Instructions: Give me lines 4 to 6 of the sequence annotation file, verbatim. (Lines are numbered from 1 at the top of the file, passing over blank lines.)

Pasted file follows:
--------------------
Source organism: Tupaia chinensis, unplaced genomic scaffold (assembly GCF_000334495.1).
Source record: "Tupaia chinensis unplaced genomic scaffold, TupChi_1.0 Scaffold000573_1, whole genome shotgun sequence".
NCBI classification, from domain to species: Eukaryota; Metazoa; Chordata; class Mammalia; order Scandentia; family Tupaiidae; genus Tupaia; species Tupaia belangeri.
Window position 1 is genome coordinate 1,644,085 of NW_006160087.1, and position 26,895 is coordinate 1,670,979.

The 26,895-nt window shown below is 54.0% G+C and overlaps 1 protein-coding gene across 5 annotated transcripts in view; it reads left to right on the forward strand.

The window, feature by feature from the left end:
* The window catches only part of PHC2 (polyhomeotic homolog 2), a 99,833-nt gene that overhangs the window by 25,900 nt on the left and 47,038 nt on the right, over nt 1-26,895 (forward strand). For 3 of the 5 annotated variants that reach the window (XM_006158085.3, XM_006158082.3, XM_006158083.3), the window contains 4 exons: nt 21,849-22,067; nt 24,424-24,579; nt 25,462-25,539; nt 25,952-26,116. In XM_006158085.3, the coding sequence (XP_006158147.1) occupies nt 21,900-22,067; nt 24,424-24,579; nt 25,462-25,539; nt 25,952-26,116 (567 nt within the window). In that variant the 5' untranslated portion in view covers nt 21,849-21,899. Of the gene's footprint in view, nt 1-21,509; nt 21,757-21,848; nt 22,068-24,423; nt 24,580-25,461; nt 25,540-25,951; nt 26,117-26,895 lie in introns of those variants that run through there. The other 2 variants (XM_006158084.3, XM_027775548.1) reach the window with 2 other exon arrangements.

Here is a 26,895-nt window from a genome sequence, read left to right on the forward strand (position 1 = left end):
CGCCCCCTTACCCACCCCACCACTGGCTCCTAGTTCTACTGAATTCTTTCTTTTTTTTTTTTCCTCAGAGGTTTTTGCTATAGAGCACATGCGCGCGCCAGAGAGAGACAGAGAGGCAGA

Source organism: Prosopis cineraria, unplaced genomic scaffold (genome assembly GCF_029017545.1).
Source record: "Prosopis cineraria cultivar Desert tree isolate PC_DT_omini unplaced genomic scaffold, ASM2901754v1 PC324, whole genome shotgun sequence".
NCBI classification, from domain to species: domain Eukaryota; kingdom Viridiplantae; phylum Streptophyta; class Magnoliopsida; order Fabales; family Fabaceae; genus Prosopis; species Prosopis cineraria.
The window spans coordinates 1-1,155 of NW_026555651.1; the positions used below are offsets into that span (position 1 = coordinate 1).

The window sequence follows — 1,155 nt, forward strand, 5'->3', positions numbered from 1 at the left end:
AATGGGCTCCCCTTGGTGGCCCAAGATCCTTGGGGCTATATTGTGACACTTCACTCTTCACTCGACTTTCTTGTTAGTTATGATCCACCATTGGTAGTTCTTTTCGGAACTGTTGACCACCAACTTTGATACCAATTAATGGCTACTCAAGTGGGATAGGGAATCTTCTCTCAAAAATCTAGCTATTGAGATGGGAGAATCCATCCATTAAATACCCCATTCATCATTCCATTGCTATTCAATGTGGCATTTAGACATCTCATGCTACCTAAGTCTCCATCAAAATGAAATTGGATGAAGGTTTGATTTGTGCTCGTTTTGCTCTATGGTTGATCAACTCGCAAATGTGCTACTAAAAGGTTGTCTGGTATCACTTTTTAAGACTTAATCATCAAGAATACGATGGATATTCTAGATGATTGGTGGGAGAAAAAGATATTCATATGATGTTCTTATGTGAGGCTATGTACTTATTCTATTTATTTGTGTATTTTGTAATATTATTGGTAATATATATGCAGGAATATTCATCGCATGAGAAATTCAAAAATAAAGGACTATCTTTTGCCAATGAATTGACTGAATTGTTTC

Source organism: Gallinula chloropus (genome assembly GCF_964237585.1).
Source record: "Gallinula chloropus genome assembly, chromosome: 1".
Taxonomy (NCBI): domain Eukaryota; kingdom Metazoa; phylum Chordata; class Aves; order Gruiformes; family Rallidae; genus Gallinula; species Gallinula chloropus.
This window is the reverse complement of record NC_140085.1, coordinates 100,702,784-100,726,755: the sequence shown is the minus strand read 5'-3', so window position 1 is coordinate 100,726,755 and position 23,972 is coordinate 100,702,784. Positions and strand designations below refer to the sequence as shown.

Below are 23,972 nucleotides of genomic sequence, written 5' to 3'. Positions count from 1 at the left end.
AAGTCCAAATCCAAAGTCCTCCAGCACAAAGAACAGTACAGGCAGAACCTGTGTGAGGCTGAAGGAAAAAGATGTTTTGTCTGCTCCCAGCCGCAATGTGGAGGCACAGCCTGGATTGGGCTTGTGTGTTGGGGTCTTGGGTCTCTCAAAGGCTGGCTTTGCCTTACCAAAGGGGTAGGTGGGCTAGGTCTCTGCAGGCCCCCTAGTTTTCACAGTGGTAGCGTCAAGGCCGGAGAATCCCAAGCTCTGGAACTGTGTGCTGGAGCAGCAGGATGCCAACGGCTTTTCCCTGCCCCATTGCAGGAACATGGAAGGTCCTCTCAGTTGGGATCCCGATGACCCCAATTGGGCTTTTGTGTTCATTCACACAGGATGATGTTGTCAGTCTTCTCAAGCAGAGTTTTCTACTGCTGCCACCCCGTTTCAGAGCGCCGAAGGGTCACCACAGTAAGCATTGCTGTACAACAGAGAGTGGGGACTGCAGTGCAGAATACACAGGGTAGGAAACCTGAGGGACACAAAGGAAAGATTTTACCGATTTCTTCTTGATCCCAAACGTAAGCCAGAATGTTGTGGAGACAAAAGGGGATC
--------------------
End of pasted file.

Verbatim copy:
Window position 1 is genome coordinate 1,644,085 of NW_006160087.1, and position 26,895 is coordinate 1,670,979.

The 26,895-nt window shown below is 54.0% G+C and overlaps 1 protein-coding gene across 5 annotated transcripts in view; it reads left to right on the forward strand.

The window, feature by feature from the left end: